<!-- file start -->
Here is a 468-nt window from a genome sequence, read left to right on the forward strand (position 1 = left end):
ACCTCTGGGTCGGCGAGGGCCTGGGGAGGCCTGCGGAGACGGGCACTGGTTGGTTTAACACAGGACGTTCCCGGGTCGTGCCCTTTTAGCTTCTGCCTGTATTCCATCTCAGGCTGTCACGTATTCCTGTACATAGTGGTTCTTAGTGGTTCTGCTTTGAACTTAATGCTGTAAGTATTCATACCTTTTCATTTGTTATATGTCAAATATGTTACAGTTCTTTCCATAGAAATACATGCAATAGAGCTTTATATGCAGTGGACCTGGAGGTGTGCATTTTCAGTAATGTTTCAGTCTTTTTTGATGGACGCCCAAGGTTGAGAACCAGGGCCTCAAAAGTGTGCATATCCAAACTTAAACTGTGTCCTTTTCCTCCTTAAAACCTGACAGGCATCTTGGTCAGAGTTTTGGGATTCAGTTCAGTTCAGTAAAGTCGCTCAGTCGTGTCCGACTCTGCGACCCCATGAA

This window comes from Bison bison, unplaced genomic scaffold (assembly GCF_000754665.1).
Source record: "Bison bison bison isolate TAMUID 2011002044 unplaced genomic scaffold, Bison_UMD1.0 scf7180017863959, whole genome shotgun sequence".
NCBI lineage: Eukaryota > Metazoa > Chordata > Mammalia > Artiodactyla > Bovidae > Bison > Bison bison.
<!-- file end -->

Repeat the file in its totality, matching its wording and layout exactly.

Here is a 468-nt window from a genome sequence, read left to right on the forward strand (position 1 = left end):
ACCTCTGGGTCGGCGAGGGCCTGGGGAGGCCTGCGGAGACGGGCACTGGTTGGTTTAACACAGGACGTTCCCGGGTCGTGCCCTTTTAGCTTCTGCCTGTATTCCATCTCAGGCTGTCACGTATTCCTGTACATAGTGGTTCTTAGTGGTTCTGCTTTGAACTTAATGCTGTAAGTATTCATACCTTTTCATTTGTTATATGTCAAATATGTTACAGTTCTTTCCATAGAAATACATGCAATAGAGCTTTATATGCAGTGGACCTGGAGGTGTGCATTTTCAGTAATGTTTCAGTCTTTTTTGATGGACGCCCAAGGTTGAGAACCAGGGCCTCAAAAGTGTGCATATCCAAACTTAAACTGTGTCCTTTTCCTCCTTAAAACCTGACAGGCATCTTGGTCAGAGTTTTGGGATTCAGTTCAGTTCAGTAAAGTCGCTCAGTCGTGTCCGACTCTGCGACCCCATGAA

This window comes from Bison bison, unplaced genomic scaffold (assembly GCF_000754665.1).
Source record: "Bison bison bison isolate TAMUID 2011002044 unplaced genomic scaffold, Bison_UMD1.0 scf7180017863959, whole genome shotgun sequence".
NCBI lineage: Eukaryota > Metazoa > Chordata > Mammalia > Artiodactyla > Bovidae > Bison > Bison bison.